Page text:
Following months and months of extreme over-excitement (it was really starting to get a bit out of hand), I finally hopped on a plane and made it all the way to Japan!
Our first stop was Tokyo, labelled by many as the most liveable city in the world. I don’t think I could agree with that statement any more than I do: it’s a place filled to the brim with limitless fun, craziness, things to do, things to see, things to eat…
This was me on our first morning in Tokyo. As you can see, I’m bundled up/dying from the cold, as we had just come from New Zealand summer. (Note: I had no idea what was to come when we finally made it to Kyoto and it was actually snowing. It was like, 12 degrees Celsius in this picture. I was so naive.) I became super reliant on hot vending machine coffees, heated toilet seats, wearing 300 layers, you know the drill!
We stayed near Akihabara/Asakusabashi which was a great location for us. The Akihabara train station is a JR station, and we both had JR passes (JR is one of the big railway companies who own several lines in the country), so we could get around for “free” using these trains. You basically buy the JR pass in your own country, get it activated at a JR station in Japan, then flash it to the station master every time you want to catch a train. Pretty easy. They can be quite pricey, but if you’re going between cities, (which, by the way, you definitely should do, more on that later…) you end up saving a tonne of cash.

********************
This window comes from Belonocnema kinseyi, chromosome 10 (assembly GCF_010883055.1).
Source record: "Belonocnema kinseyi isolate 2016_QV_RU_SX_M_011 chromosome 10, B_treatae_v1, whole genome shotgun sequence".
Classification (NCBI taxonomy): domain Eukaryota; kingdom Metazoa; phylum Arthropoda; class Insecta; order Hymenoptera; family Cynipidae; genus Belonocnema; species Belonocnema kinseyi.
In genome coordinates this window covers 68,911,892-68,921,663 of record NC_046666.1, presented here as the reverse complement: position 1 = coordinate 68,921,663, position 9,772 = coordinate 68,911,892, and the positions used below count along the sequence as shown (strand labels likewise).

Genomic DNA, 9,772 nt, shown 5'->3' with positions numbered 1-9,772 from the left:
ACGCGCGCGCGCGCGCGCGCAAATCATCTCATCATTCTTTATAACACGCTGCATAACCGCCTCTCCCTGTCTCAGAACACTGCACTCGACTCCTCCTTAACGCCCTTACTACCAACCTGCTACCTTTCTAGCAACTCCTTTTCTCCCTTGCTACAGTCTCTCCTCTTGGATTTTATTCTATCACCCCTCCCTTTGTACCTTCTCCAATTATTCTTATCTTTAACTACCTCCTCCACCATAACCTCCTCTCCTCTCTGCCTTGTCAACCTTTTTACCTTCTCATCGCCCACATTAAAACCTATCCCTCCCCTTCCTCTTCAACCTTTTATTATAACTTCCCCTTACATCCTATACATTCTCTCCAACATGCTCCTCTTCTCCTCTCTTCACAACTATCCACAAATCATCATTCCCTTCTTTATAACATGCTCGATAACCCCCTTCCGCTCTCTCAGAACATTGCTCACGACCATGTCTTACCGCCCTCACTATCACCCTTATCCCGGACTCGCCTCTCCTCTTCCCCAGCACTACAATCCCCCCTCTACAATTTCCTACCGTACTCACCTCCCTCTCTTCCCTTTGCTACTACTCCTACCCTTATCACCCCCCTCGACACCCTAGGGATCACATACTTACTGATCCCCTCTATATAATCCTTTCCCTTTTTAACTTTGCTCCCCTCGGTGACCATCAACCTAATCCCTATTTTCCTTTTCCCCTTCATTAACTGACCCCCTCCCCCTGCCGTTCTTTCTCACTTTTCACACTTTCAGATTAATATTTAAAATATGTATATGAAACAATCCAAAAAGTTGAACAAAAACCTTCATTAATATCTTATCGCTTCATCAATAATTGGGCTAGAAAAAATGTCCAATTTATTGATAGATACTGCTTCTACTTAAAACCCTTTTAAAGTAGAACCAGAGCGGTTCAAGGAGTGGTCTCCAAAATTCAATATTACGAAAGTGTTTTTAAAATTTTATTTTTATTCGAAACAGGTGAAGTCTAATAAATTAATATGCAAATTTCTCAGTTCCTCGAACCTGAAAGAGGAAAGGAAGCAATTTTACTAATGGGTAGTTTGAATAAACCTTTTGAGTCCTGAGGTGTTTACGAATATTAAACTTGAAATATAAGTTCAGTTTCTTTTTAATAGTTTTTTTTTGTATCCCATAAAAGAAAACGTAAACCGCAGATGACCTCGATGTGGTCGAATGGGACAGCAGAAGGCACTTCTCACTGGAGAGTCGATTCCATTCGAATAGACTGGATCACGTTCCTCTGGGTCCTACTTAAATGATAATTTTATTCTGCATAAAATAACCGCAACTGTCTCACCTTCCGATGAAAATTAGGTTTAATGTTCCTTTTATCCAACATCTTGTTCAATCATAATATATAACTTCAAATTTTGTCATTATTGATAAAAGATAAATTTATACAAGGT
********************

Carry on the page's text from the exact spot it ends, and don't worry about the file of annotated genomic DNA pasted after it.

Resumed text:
Tsukiji fish market is a MUST-DO in Tokyo! This was SUCH a highlight. It is super busy (therefore great for people watching, picture taking, experiencing Japan, etc), and an ideal way to spend your first day in Japan. There is just SO MUCH to see! When you get hungry, pop in to one of the amazing restaurants/sushi places for the best sushi you might have ever had in your life. Also, they’re moving it to a new location this year, so I highly recommend you put it on your list if you’re lucky enough to make your way to Tokyo in 2018. And if you’re lucky like we were, you might even be able to catch a glimpse of one of these huge beast-like tunas being filleted! There is also the tuna auction if you are brave enough to wake up at like, 3am, to line up for a few hours.
We also saw whale for sale…!!
I also recommend Shinbashi (also known as Shimbashi) for dinner, drinks and nightlife. Nightlife in Japan is amazing. The Japanese are perhaps the friendliest people in the world, so don’t be surprised if you make, like, 10 new friends every night, who insist on taking selfies with you (we did).
In Shinbashi we had our first taste of tsukemen, which is basically ramen, but instead of the noodles served in soup, you dip them in the soup yourself. Oh, and – slurping is compulsory. Ours came with a side of karaage (Japanese fried chicken, which is unbelievable, honestly), and gyoza (fried dumplings which are, in fact, also unbelievable). I also became quite partial to highballs (whiskey with soda!)
Here’s another highball, guava flavoured! This was at a pretty cool bar in Shinbashi, called Snapper & Grouper. I think they were Mexican-themed.
We also had some amazing nigiri sushi (rice with wasabi paste on top, then topped with raw fish). The tuna is always so good, and it just melts in your mouth! You are served pickled ginger with sushi- eat one piece of ginger between each piece of sushi to “cleanse” your palate!